Apode directly intervened when the supplier of the instrument panel module was causing an average of 10 quality incidents a month.
"We took the step of asking the supplier to perform a 100 percent inspection of the specific functions that were causing the problems," Apode said.
PSA makes suppliers pay for any quality incidents. The amount is calculated to cover costs for time lost and extra labor required because of the incident.
Apode said some other automakers have similar policies where suppliers pay for quality errors.
"VW makes suppliers pay more; Renault makes them pay less. Mercedes, however, does not require a payment at all," he said.
Because of the increasing speed of new model launches, it is difficult to solve quality problems before production begins, Apode said. For the 307, PSA was producing 1,800 units a day within five months of job one.
So the role of suppliers in 307 production has become more important. PSA purchases 70 percent of the vehicle's value from outside. With the 307, Sochaux started outsourcing seats to Faurecia, which is 70 percent owned by PSA. Faurecia is responsible for designing and building seat modules.
PSA will use more modules in the future to speed assembly, said Alain Besnard, director of production management and coordination.
Today a typical 307 hatchback requires 25 to 26 hours to assemble. Besnard expects to reduce that to 17 to 18 hours by 2005 or 2006 by using more modules.
One potential future module is the wheel assembly. PSA can consider using a smaller number of workers on the assembly line because it has a veteran, skilled work force with an average age of 44, Besnard said.
PSA is taking a long-term look at its production process. PSA plants do not currently use supplier parks. This could change soon.
PSA is developing a pilot program at the assembly plant in Rennes-la-Jannais, France, which builds the Citroen Xsara and C5. A management company operates a supplier park and rents space to suppliers. The supplier park is being built beside the PSA plant, connected by a conveyor rather than by rail or road.
"Suppliers will not be obliged to set up in the park. We want to retain our flexibility of purchasing," said Didier Edelblutte, manager for component flow at Sochaux.
He does not envisage a supplier park at Sochaux.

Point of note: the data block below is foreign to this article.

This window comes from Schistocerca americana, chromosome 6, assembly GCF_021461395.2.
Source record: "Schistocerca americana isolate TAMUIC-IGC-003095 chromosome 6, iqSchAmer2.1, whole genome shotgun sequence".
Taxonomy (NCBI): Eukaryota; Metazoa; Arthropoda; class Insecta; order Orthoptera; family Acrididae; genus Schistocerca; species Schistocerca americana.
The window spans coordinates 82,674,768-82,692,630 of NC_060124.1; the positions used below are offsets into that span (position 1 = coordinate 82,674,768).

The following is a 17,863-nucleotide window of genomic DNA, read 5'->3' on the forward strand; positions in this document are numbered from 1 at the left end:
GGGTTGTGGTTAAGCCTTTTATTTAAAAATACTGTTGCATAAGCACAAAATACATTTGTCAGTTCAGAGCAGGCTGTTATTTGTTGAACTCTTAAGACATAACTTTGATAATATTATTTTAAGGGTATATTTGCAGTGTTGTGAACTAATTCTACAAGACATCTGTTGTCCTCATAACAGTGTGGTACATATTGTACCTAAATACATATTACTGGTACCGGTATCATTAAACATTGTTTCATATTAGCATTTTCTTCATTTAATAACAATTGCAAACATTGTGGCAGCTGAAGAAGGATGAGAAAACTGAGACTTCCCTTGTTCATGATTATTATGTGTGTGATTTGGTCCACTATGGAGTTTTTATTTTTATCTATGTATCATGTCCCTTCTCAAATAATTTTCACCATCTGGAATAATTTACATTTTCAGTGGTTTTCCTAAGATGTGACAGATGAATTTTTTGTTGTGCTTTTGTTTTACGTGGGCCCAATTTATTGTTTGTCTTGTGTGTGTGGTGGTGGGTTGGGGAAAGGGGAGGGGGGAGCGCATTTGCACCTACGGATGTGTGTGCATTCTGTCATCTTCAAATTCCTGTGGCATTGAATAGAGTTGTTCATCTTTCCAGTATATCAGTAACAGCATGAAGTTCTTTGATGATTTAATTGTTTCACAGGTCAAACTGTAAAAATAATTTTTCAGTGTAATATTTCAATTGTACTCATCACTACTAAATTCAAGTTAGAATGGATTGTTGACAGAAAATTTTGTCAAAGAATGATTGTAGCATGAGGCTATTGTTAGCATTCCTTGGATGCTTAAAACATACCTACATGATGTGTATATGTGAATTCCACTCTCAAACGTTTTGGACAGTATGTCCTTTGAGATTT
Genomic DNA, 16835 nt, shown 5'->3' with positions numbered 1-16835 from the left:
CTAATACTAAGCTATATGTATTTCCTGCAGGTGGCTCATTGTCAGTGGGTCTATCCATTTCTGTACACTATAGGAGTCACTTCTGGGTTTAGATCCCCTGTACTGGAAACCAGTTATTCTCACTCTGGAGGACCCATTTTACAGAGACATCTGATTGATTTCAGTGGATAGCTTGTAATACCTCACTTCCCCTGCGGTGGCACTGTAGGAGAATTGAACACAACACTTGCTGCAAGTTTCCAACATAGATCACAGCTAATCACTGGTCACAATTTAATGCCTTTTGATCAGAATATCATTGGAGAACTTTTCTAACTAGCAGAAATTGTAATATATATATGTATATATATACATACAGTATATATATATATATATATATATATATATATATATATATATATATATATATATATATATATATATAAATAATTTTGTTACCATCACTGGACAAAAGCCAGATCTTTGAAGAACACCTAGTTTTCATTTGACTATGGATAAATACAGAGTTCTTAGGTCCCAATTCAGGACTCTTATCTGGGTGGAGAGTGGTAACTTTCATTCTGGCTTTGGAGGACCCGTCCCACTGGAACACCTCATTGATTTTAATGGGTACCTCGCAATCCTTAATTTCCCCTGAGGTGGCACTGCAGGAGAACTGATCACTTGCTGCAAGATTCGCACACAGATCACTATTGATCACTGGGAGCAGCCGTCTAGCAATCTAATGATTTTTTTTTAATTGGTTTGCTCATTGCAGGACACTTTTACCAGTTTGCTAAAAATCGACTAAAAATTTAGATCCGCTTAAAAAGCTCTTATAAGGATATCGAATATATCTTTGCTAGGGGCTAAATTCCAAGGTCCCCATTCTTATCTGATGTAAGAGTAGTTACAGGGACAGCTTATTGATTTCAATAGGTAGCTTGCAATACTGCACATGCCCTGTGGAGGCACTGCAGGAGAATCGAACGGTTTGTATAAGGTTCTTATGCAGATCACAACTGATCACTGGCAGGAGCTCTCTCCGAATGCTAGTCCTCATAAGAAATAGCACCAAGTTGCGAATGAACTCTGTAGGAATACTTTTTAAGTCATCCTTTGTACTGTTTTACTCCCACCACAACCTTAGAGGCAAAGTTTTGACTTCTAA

"Our plan for developing Sochaux in the 2006-2008 time frame is to integrate the stock as close as possible to the production lines [with parts sequenced and delivered directly to the production line]," Edelblutte said.
PSA currently aims to deliver a vehicle to a customer within 25 days of ordering, on a specific day. PSA said new software should let it achieve that target by the end of the year. Currently, PSA can deliver within 25 days for 85 percent of customers, but can only specify the week of delivery when orders are placed.
Material innovations feature strongly in the 307. A new aluminum hood saves 7kg over traditional steel.
"The material is more expensive and the hood is not cheaper to make, but the 7kg is significant," said Alain Hamm, Sochaux site director. "For reasons of weight, we'll be putting more and more aluminum on future vehicles."
The Sochaux facilities for stamping and assembling hoods also feed the Mulhouse plant. At 2,500 per day, Dubs believes it to be the highest-volume application of aluminum fabrication anywhere in the auto industry.
The plastic fenders on the 307 are not so much for saving weight as for ease of repair. In a frontal impact at up to 15kph, the 307's front end is designed so that the fender fasteners snap easily. The fender and headlamp assemblies remain undamaged and can be easily reattached.
Low repair costs mean favorable car insurance ratings, said Dubs. The 307 marks PSA's first use of plastic fenders.
Another first for PSA is the use of tailored blanks in 307 stampings. Already employed by most major carmakers, tailored blanks are created by laser welding different grades and thicknesses of steel together to obtain the right strength in the right places for difficult stampings, such as car doors.